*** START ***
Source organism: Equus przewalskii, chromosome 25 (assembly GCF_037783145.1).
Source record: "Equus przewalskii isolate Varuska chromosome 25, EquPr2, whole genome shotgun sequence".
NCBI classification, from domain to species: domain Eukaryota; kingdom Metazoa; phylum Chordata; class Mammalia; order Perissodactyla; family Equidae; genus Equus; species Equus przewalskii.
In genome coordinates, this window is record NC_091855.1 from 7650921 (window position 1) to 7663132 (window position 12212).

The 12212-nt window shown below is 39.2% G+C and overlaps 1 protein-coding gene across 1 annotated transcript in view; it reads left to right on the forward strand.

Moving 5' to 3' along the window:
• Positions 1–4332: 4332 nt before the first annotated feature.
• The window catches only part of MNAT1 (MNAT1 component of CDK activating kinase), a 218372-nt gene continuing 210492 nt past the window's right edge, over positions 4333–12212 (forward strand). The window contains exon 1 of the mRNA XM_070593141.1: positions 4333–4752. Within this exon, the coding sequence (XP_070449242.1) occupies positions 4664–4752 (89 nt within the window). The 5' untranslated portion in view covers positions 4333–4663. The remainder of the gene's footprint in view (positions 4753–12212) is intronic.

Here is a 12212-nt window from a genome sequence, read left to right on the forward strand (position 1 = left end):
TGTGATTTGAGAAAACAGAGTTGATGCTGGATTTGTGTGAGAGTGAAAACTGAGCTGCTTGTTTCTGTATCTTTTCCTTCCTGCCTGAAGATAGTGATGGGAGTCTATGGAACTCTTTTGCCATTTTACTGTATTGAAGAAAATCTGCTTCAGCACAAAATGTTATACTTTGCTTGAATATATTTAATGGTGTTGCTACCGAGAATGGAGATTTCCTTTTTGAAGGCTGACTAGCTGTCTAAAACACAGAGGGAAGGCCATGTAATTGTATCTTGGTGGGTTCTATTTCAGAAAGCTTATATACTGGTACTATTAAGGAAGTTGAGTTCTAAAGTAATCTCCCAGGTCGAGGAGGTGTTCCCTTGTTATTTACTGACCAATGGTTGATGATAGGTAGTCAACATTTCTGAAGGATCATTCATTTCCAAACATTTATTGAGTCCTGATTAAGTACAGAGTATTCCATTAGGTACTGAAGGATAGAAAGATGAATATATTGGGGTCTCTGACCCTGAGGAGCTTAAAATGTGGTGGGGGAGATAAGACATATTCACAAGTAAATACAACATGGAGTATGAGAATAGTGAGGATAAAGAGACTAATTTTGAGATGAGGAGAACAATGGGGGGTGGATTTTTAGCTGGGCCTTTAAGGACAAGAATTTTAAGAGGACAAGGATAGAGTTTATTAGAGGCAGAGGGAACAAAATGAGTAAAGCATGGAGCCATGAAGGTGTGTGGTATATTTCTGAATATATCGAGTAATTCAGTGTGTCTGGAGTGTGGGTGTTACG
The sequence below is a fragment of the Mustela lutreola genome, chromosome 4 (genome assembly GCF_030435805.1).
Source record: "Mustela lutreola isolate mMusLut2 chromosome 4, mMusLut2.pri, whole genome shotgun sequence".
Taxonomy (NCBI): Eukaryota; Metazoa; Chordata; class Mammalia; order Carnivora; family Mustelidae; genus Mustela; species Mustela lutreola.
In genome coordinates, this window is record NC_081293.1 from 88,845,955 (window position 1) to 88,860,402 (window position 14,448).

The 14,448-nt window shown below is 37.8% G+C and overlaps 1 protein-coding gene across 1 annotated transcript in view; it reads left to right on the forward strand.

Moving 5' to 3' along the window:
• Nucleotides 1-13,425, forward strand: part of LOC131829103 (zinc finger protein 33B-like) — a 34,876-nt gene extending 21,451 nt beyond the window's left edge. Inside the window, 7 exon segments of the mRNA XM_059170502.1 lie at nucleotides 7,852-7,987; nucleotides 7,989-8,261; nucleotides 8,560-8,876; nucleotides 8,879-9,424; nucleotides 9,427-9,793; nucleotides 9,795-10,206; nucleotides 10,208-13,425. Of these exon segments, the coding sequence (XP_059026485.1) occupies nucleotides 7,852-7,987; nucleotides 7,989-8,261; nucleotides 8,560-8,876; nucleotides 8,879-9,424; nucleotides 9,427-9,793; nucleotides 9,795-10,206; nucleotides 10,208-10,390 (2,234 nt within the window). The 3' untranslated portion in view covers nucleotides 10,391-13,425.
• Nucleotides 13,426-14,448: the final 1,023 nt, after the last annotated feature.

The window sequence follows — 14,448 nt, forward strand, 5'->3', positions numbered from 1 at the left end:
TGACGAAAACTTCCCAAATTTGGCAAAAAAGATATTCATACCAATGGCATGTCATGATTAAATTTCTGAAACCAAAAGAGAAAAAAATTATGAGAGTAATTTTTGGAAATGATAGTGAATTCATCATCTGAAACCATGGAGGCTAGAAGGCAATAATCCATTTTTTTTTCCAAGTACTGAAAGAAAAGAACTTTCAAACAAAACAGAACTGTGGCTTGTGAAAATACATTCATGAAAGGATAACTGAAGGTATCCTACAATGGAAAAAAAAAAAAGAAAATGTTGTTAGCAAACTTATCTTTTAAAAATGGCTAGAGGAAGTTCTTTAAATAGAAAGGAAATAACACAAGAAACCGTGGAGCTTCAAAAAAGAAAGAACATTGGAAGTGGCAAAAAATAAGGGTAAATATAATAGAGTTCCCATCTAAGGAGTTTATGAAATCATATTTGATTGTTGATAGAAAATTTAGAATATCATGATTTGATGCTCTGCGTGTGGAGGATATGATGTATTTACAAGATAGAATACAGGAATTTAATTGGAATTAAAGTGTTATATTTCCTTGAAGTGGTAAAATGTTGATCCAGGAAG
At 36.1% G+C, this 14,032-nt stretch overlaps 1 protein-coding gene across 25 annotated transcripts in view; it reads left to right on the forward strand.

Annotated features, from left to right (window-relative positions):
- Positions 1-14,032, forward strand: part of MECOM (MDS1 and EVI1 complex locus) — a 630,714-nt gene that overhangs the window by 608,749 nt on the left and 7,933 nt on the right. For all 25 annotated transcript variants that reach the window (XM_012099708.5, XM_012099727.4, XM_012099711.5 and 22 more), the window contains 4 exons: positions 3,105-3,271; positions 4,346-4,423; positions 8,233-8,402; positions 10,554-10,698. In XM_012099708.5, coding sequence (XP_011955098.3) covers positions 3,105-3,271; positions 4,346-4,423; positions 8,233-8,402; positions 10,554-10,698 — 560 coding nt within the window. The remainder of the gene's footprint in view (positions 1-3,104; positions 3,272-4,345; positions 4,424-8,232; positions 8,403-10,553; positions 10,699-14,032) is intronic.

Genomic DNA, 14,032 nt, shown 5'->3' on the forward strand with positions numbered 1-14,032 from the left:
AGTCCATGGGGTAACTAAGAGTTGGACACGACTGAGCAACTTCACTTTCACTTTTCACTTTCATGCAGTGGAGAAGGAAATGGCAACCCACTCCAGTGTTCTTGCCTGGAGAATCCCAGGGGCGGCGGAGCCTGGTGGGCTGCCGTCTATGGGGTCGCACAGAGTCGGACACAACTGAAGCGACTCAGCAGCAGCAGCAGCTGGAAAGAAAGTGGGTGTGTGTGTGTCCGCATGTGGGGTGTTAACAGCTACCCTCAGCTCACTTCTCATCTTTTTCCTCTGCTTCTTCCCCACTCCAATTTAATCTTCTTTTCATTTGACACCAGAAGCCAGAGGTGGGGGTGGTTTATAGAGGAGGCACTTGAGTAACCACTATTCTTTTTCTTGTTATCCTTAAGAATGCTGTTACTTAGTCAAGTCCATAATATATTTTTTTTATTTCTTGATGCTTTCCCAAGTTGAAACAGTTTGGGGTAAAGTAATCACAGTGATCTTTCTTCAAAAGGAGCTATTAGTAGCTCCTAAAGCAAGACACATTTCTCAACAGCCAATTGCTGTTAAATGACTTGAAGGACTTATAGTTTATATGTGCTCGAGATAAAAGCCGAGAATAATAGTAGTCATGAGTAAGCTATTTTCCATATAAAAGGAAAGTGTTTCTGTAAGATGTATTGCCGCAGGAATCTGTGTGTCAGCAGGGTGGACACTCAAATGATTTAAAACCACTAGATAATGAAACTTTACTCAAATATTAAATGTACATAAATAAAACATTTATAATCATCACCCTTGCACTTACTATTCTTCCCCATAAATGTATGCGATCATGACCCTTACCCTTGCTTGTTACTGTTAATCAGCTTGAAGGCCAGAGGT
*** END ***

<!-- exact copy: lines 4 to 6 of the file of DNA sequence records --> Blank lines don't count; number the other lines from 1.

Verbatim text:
In genome coordinates, this window is record NC_091855.1 from 7650921 (window position 1) to 7663132 (window position 12212).

The 12212-nt window shown below is 39.2% G+C and overlaps 1 protein-coding gene across 1 annotated transcript in view; it reads left to right on the forward strand.

Moving 5' to 3' along the window: